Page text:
active listening, and parent-teacher communication.

We will explore the topic of communication as it pertains to
education through a variety of means including reading, writing,
discussion and examination. In addition, active participation is a
crucial component of this course and students will be required to
apply many of the concepts learned in class through a variety of
experiential activities. Through an open and supportive environment,
students will be encouraged to pursue self-exploration, to take
risks, to empathize with fellow students, and to take responsibility
for his/her own and othersˇ¦ learning.

Course Objectives

1.Students will learn about different contexts for communication from
an ecological systems perspective.

2.Students will learn basic communication skills that can be used in
virtually any communicative context.

3.Students will understand that all behavior is communication and
will learn how to interpret and manage challenging behaviors.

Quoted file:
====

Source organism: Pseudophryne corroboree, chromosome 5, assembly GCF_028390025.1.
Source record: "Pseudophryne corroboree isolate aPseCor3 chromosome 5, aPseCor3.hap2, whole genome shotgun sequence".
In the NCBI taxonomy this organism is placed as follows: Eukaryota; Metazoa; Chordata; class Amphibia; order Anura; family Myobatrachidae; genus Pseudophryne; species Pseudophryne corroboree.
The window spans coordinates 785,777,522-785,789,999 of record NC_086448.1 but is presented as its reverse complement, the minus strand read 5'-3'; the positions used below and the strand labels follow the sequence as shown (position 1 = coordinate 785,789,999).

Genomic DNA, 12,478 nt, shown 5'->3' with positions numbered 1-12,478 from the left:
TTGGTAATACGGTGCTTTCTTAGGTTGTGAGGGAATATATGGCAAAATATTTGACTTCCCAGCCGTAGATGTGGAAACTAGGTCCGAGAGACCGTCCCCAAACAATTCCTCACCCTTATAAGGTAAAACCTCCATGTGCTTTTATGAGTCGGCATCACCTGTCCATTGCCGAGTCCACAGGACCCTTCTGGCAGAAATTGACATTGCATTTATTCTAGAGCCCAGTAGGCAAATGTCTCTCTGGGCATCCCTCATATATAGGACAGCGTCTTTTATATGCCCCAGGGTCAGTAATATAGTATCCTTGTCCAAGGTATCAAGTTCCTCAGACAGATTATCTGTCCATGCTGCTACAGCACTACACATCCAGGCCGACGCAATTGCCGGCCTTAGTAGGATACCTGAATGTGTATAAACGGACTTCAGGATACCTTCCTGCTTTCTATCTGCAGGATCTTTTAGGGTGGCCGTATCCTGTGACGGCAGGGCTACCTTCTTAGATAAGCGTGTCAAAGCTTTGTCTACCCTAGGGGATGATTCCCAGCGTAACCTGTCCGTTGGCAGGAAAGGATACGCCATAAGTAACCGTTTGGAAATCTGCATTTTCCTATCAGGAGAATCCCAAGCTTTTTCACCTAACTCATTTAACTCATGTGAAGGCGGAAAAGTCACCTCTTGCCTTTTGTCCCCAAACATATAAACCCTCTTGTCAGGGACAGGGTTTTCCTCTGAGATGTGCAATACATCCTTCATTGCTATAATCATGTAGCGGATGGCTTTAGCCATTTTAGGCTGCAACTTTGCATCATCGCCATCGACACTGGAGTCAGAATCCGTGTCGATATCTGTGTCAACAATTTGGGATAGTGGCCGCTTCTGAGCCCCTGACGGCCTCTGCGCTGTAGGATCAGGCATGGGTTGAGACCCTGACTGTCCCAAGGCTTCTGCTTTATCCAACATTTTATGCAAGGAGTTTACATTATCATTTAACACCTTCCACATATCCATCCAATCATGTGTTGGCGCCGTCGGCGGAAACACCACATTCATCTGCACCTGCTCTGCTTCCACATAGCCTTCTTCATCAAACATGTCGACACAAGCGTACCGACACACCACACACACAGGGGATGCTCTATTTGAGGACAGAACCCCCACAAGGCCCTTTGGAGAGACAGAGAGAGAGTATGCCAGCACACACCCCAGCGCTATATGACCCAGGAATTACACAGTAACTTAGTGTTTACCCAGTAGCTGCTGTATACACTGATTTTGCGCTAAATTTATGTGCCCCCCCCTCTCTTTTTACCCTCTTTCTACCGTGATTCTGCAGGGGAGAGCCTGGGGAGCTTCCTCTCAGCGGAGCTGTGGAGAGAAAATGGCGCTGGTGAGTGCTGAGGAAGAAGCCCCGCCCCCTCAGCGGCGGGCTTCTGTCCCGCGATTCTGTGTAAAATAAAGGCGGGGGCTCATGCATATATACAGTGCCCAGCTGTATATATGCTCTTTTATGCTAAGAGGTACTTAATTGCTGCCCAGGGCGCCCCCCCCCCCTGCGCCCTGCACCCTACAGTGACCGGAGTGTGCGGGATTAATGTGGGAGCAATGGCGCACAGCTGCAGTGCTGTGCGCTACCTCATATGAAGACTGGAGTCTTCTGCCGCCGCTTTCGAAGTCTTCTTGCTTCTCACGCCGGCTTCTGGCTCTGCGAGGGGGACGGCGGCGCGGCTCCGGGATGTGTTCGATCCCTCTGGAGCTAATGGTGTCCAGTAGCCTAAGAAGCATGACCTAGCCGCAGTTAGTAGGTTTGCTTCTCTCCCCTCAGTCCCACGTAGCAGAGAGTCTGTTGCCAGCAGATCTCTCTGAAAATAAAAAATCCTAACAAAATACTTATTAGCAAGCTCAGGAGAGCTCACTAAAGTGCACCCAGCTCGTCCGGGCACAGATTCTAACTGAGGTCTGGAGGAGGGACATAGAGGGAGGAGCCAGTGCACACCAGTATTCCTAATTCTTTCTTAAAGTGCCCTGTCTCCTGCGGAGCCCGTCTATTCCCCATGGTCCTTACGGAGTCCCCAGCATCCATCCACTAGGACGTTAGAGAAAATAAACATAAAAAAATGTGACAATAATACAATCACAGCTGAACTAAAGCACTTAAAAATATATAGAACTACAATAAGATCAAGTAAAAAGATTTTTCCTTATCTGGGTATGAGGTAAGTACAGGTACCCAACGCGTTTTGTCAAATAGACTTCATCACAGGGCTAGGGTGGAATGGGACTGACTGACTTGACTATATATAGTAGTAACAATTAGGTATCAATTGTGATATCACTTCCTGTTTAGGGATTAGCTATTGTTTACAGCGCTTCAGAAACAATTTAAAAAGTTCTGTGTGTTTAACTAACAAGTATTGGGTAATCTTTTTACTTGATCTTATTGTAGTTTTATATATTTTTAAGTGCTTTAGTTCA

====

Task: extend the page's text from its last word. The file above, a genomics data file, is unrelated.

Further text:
4.Students will learn to consider and understand the needs diverse
learners

5.Students will learn how teachers communicate and collaborate with
other teachers, school administrators, professionals and with members
of their studentˇ¦s family and community.

Important Notes
Students with Disabilities: Students with visual, hearing, physical,
and/or learning disabilities, which may require modification of
curriculum, instruction, or assessment, should contact the instructor
as soon as possible.  I wish to fully include persons with
disabilities in this course.  Modifications and accommodations will
be made after the student has presented documentation indicating
qualification through services from Disabled Student Services.  See